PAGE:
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Re: Licensing issues with a research project


From: Tassilo Horn
Subject: Re: Licensing issues with a research project
Date: Tue, 11 Aug 2009 13:53:01 +0200
User-agent: Gnus/5.13 (Gnus v5.13) Emacs/23.1.50 (gnu/linux)

David Kastrup <address@hidden> writes:

Hi David,

> Ignore the "Alexander Terekhov" nonsense.

Who's that? ;-)

> As long as you get every single copyright holder to agree, you can
> make use of whatever gentlemen agreement you want (but it might
> restrict people who are not in the deal).  If not, you need to heed
> the conditions of every single license on every piece of code.  Where
> you exceed the threshold of mere aggregation of independent
> components, the licenses might place restrictions on distribution of
> the resulting whole.

Well, it seems there's more than plain aggregation.  For example there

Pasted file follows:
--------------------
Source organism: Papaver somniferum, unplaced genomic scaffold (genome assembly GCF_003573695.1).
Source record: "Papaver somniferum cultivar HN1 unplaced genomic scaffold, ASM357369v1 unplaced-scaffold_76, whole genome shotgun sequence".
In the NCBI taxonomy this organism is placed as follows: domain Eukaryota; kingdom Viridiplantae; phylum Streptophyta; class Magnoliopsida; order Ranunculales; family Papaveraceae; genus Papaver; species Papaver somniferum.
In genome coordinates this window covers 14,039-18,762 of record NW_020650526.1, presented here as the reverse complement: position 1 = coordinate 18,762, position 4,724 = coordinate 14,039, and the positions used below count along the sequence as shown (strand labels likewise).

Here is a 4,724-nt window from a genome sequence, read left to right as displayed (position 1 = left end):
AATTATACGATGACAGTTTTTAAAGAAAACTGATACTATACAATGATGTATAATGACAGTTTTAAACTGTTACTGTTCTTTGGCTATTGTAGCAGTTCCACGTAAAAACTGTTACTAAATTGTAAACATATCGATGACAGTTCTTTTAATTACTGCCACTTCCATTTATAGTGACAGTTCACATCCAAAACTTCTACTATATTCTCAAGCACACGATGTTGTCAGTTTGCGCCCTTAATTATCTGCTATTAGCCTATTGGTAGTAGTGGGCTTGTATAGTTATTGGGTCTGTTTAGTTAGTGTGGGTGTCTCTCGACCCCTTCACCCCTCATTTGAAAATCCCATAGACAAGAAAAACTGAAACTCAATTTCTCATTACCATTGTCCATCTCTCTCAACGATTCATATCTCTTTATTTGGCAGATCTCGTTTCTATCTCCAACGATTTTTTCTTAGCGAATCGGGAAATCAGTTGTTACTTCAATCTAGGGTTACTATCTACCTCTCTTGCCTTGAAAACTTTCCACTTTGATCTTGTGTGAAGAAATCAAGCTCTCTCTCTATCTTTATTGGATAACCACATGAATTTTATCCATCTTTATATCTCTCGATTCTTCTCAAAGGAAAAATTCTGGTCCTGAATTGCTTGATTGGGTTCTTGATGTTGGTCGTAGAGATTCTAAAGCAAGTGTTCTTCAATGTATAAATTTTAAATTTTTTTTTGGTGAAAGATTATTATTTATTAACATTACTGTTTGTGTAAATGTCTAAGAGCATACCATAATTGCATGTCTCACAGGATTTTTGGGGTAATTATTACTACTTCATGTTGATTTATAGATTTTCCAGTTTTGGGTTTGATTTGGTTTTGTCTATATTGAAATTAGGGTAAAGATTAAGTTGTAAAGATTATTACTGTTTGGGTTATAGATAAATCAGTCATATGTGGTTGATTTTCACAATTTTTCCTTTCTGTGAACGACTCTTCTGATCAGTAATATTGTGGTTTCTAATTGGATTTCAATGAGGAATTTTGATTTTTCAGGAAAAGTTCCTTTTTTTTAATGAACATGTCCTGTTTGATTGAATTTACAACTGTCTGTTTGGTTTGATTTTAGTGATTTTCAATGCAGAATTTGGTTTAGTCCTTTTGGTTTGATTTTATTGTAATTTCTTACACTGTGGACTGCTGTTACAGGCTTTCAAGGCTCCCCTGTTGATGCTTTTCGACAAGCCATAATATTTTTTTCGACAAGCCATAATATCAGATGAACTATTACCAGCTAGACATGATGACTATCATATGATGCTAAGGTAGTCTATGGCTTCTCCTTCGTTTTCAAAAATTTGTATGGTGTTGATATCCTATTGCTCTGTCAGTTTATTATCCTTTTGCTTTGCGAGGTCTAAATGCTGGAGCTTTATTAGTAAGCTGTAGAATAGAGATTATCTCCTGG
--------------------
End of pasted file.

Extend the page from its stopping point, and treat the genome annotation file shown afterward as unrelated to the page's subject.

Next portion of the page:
are classes in the EPL-licensed core that extend classes of our GPLed
library.

This is a scenario we didn't encounter till now.  Our library is
dual-licensed as GPL, but you can also get a commercial license for use
in commercial products.  We never considered the current scenario that
the library is used by free software that is not GPL-compatible.

Would switching to LGPL solve the issue?  I guess no, because it is no
plain linking, but an extension.

To be fully correct: Our lib is GPL and it has a code generator which
spits out java code.  The generated code is also GPLed currently, and
the EPL code specializes the generated classes only.  Could we change
our lib to LGPL and spit out BSD-style licensed code, so that the
library itself is only used/linked and only the generated code is
extended/modified?

Bye,
Tassilo





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